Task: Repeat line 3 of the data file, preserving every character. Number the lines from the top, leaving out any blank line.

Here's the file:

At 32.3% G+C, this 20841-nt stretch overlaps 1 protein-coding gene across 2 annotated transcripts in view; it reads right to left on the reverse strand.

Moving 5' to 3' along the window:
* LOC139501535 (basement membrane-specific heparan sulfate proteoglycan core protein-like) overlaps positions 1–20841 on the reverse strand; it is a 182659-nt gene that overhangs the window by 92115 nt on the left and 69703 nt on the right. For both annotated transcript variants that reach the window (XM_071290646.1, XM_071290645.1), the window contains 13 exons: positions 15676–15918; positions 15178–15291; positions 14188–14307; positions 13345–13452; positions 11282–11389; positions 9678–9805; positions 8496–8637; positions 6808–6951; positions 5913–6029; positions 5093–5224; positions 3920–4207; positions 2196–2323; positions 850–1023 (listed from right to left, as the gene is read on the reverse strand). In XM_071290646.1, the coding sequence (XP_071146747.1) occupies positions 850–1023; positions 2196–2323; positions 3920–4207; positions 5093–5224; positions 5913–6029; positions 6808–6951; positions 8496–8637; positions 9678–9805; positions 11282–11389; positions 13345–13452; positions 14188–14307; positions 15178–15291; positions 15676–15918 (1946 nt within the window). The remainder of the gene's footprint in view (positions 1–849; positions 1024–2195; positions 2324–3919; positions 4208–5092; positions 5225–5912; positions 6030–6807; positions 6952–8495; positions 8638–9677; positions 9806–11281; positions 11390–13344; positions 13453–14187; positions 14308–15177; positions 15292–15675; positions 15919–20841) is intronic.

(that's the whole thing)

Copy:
* LOC139501535 (basement membrane-specific heparan sulfate proteoglycan core protein-like) overlaps positions 1–20841 on the reverse strand; it is a 182659-nt gene that overhangs the window by 92115 nt on the left and 69703 nt on the right. For both annotated transcript variants that reach the window (XM_071290646.1, XM_071290645.1), the window contains 13 exons: positions 15676–15918; positions 15178–15291; positions 14188–14307; positions 13345–13452; positions 11282–11389; positions 9678–9805; positions 8496–8637; positions 6808–6951; positions 5913–6029; positions 5093–5224; positions 3920–4207; positions 2196–2323; positions 850–1023 (listed from right to left, as the gene is read on the reverse strand). In XM_071290646.1, the coding sequence (XP_071146747.1) occupies positions 850–1023; positions 2196–2323; positions 3920–4207; positions 5093–5224; positions 5913–6029; positions 6808–6951; positions 8496–8637; positions 9678–9805; positions 11282–11389; positions 13345–13452; positions 14188–14307; positions 15178–15291; positions 15676–15918 (1946 nt within the window). The remainder of the gene's footprint in view (positions 1–849; positions 1024–2195; positions 2324–3919; positions 4208–5092; positions 5225–5912; positions 6030–6807; positions 6952–8495; positions 8638–9677; positions 9806–11281; positions 11390–13344; positions 13453–14187; positions 14308–15177; positions 15292–15675; positions 15919–20841) is intronic.